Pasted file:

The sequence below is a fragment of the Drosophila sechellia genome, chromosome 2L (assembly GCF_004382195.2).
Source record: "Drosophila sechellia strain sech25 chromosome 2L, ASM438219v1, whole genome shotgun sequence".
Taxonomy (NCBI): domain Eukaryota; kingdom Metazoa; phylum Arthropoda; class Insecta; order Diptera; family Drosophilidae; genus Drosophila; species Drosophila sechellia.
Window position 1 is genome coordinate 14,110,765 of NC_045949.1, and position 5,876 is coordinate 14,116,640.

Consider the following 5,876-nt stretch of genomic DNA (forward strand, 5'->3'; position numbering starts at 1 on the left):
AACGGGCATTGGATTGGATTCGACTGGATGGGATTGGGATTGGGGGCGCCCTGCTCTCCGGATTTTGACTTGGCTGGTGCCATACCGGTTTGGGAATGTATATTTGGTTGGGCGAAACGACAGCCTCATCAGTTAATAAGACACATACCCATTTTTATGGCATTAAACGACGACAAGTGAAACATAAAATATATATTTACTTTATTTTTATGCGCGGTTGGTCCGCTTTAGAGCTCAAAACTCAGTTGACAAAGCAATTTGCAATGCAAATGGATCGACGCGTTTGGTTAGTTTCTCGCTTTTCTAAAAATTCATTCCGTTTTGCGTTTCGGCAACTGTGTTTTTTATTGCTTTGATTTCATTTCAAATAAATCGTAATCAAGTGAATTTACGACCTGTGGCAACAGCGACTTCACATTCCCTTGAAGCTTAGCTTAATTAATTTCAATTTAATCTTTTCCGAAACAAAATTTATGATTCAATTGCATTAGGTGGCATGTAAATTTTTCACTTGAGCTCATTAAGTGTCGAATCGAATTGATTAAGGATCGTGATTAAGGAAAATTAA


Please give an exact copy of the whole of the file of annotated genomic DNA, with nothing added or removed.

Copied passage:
The sequence below is a fragment of the Drosophila sechellia genome, chromosome 2L (assembly GCF_004382195.2).
Source record: "Drosophila sechellia strain sech25 chromosome 2L, ASM438219v1, whole genome shotgun sequence".
Taxonomy (NCBI): domain Eukaryota; kingdom Metazoa; phylum Arthropoda; class Insecta; order Diptera; family Drosophilidae; genus Drosophila; species Drosophila sechellia.
Window position 1 is genome coordinate 14,110,765 of NC_045949.1, and position 5,876 is coordinate 14,116,640.

Consider the following 5,876-nt stretch of genomic DNA (forward strand, 5'->3'; position numbering starts at 1 on the left):
AACGGGCATTGGATTGGATTCGACTGGATGGGATTGGGATTGGGGGCGCCCTGCTCTCCGGATTTTGACTTGGCTGGTGCCATACCGGTTTGGGAATGTATATTTGGTTGGGCGAAACGACAGCCTCATCAGTTAATAAGACACATACCCATTTTTATGGCATTAAACGACGACAAGTGAAACATAAAATATATATTTACTTTATTTTTATGCGCGGTTGGTCCGCTTTAGAGCTCAAAACTCAGTTGACAAAGCAATTTGCAATGCAAATGGATCGACGCGTTTGGTTAGTTTCTCGCTTTTCTAAAAATTCATTCCGTTTTGCGTTTCGGCAACTGTGTTTTTTATTGCTTTGATTTCATTTCAAATAAATCGTAATCAAGTGAATTTACGACCTGTGGCAACAGCGACTTCACATTCCCTTGAAGCTTAGCTTAATTAATTTCAATTTAATCTTTTCCGAAACAAAATTTATGATTCAATTGCATTAGGTGGCATGTAAATTTTTCACTTGAGCTCATTAAGTGTCGAATCGAATTGATTAAGGATCGTGATTAAGGAAAATTAA